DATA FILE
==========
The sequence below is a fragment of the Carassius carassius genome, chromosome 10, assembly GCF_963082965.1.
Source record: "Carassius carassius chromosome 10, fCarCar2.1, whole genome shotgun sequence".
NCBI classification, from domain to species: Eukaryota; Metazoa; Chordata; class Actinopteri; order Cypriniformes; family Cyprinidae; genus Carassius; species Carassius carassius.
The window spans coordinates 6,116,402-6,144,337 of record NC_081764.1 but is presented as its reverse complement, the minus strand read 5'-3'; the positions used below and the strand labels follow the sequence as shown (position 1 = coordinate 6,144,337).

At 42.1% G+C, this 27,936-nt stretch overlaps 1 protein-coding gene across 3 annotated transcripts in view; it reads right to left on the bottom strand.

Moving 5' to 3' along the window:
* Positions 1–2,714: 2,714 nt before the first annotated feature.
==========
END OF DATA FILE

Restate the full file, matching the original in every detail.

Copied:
The sequence below is a fragment of the Carassius carassius genome, chromosome 10, assembly GCF_963082965.1.
Source record: "Carassius carassius chromosome 10, fCarCar2.1, whole genome shotgun sequence".
NCBI classification, from domain to species: Eukaryota; Metazoa; Chordata; class Actinopteri; order Cypriniformes; family Cyprinidae; genus Carassius; species Carassius carassius.
The window spans coordinates 6,116,402-6,144,337 of record NC_081764.1 but is presented as its reverse complement, the minus strand read 5'-3'; the positions used below and the strand labels follow the sequence as shown (position 1 = coordinate 6,144,337).

At 42.1% G+C, this 27,936-nt stretch overlaps 1 protein-coding gene across 3 annotated transcripts in view; it reads right to left on the bottom strand.

Moving 5' to 3' along the window:
* Positions 1–2,714: 2,714 nt before the first annotated feature.